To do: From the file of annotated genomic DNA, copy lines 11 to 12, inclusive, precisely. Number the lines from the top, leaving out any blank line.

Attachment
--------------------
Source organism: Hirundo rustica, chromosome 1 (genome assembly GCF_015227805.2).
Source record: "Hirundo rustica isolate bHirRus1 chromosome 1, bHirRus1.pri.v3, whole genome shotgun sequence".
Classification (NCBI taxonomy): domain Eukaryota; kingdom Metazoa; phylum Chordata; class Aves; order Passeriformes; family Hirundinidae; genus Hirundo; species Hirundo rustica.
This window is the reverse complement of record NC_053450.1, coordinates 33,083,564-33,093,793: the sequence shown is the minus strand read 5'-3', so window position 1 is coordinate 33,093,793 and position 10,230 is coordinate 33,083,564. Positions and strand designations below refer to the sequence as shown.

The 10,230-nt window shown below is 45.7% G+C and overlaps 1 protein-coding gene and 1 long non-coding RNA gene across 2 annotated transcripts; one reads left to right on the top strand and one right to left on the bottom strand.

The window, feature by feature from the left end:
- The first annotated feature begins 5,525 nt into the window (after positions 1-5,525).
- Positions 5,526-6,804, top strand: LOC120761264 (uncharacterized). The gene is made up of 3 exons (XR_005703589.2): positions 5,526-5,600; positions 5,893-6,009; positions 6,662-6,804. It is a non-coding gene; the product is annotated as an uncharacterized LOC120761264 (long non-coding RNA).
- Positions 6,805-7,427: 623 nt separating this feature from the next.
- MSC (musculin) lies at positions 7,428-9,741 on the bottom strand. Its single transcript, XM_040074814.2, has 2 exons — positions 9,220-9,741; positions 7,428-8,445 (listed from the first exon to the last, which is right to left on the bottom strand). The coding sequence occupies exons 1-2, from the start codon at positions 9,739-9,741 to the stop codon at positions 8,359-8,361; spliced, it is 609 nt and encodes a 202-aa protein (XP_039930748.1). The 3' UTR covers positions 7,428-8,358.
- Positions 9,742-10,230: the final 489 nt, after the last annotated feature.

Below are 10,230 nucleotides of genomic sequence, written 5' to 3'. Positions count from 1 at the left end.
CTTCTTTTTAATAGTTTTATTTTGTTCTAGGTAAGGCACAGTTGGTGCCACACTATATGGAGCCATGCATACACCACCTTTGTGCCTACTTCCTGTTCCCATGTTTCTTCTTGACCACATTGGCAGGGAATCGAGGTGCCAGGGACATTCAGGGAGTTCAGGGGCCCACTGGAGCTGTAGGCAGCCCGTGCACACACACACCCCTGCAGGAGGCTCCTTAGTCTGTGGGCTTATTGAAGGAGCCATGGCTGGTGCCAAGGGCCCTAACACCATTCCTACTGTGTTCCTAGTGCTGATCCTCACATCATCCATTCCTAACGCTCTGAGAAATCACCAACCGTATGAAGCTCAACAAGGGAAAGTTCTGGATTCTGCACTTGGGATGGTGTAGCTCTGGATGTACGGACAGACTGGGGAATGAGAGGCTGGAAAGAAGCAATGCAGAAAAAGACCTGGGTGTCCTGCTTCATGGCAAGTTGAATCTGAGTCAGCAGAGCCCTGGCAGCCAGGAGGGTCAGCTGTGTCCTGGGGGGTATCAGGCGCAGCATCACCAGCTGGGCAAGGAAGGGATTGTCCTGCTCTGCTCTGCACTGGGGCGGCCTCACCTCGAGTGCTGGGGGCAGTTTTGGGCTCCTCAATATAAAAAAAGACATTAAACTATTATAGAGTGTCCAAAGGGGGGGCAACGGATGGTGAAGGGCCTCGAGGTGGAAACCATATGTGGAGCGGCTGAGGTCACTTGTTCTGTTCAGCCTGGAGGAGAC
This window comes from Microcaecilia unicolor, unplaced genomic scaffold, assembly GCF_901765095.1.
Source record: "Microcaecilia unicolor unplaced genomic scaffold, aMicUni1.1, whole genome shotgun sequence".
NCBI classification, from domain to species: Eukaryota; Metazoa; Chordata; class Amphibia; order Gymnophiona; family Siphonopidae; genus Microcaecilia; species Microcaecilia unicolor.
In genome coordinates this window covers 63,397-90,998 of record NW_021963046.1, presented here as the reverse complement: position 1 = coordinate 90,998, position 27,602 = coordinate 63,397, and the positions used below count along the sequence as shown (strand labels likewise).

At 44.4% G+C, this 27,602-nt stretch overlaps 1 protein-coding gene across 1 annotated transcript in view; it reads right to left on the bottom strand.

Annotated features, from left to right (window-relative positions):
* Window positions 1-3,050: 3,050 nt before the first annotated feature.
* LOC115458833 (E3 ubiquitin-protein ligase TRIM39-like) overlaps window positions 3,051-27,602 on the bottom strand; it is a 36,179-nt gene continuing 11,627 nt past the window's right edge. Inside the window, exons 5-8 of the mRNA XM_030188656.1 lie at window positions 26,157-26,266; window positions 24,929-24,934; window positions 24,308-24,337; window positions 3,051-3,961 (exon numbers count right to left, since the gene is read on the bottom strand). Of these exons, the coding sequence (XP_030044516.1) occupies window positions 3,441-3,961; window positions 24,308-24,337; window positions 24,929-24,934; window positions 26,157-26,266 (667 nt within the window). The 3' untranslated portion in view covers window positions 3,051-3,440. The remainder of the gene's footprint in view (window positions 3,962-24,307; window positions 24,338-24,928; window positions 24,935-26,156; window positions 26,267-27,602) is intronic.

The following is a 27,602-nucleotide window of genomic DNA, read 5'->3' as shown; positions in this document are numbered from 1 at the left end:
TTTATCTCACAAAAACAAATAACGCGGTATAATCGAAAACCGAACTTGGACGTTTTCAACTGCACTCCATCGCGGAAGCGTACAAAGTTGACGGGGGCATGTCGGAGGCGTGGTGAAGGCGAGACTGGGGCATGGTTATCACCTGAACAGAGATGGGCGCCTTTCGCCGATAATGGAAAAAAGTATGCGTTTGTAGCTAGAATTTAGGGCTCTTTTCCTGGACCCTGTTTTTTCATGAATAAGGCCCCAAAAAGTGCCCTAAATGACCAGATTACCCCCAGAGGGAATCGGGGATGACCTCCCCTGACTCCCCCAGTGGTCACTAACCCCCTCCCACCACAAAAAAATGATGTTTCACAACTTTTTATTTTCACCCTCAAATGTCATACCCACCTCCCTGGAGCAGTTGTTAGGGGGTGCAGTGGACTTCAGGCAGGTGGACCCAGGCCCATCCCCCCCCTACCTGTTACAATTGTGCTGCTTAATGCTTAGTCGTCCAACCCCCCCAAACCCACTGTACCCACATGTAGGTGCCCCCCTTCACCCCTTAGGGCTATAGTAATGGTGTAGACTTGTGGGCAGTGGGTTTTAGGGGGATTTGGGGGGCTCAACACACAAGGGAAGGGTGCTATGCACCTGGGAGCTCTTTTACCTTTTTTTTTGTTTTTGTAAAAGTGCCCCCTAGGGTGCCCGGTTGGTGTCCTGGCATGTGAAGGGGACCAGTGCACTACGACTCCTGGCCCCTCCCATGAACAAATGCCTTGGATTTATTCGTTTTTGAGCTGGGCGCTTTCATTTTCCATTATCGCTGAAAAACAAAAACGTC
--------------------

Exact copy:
- Positions 9,742-10,230: the final 489 nt, after the last annotated feature.

Below are 10,230 nucleotides of genomic sequence, written 5' to 3'. Positions count from 1 at the left end.